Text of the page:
Which of these approaches you use, and in what combination, depends on your personal preferences and on what your company is willing to accommodate. Use your best judgment to decide on the initial proposal you present when entering the discussion, and be prepared to adjust your proposal based on the feedback you receive.

If you have a good working relationship with your manager, you should discuss the issue privately with him/her first, rather than going directly to HR. if you don’t have a good working relationship with your manager, then find a different job where you do. That sounds flippant, but I’m serious. If you’ve got a good manager with whom you get along well, it will be easy for the two of you to come to an understanding. If you don’t, it’ll be difficult to impossible. The job market is hot right now, so if this is a serious quality of life issue for you, you shouldn’t be adverse to the idea of finding a job where it won’t be a problem.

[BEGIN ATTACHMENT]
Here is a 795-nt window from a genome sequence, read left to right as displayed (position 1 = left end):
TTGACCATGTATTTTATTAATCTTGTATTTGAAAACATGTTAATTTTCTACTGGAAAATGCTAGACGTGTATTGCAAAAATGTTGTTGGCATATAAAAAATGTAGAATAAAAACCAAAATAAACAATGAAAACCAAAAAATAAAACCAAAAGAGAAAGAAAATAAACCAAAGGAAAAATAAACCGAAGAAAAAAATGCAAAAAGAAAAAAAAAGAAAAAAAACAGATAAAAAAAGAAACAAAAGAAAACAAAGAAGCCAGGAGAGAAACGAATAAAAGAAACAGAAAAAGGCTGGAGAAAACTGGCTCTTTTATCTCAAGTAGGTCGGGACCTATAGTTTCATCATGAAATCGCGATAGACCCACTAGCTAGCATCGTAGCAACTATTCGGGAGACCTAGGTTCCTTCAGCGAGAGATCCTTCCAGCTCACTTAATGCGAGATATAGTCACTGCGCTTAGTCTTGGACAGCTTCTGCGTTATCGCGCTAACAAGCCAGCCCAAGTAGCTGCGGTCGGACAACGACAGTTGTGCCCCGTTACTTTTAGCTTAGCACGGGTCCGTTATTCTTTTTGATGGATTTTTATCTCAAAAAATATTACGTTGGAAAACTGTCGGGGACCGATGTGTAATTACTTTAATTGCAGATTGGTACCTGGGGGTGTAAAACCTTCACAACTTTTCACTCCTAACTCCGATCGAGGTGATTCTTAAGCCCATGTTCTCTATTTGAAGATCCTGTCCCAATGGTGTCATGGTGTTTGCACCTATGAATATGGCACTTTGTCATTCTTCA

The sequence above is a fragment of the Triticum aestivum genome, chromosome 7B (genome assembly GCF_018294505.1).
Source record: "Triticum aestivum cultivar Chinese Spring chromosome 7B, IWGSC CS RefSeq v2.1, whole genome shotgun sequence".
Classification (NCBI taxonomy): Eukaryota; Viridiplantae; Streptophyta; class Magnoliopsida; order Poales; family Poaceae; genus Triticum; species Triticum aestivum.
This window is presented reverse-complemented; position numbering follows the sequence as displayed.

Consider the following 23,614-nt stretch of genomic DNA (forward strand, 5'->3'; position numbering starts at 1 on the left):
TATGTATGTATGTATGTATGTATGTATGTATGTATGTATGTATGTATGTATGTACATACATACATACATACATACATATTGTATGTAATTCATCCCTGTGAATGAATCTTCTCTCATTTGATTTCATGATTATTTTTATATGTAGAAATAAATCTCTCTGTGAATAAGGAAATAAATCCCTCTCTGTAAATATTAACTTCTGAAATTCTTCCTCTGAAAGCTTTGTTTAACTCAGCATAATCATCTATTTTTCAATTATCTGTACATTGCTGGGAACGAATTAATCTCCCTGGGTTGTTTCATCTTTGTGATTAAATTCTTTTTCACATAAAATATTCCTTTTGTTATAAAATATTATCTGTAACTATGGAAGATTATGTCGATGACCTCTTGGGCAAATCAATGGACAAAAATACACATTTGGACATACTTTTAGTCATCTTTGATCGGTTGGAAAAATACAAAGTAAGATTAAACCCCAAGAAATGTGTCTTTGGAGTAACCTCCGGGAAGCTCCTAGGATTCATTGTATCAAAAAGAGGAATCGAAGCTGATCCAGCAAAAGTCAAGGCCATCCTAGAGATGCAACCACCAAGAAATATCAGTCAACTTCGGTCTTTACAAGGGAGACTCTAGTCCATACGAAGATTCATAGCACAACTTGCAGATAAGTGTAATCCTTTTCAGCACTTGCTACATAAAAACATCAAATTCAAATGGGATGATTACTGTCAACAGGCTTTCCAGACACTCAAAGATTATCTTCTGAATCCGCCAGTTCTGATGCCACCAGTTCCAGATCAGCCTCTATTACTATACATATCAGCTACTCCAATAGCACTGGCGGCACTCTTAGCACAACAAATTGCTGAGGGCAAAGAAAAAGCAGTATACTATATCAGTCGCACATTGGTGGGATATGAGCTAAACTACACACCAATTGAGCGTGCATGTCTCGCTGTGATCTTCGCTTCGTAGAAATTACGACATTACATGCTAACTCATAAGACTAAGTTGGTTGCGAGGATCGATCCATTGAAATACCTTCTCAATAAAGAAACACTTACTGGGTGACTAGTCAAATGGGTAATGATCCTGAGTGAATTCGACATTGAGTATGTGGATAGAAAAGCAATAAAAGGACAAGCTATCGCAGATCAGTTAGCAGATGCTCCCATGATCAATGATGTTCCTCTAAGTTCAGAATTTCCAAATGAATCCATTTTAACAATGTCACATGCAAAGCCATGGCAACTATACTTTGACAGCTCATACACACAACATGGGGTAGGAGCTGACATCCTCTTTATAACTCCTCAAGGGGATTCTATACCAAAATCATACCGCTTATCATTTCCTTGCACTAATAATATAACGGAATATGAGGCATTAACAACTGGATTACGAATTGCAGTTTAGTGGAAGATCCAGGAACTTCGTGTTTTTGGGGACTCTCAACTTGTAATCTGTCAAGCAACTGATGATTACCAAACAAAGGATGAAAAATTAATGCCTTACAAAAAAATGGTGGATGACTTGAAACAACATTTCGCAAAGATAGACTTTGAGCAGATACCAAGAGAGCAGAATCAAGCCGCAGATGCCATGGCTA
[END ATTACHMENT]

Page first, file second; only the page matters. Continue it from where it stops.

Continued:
Finally, keep in mind that there is still ignorance, intolerance and outright anti-Semitism out there, and you may bump into it when you start down this path. I’ve had to transfer out from under at least one manager because of this. Be aware that the end result of asking for special accommodations because of your religion may be that you end up finding it necessary to switch managers or switch jobs. It’s not fair and perhaps not even legal, but that’s life.

Take a look at You may find it useful in this endeavor.

Good luck!

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5 thoughts on “Dealing with missing work for the Jewish holidays

  1. abbasegal

    One other approach — negotiate it at hiring time.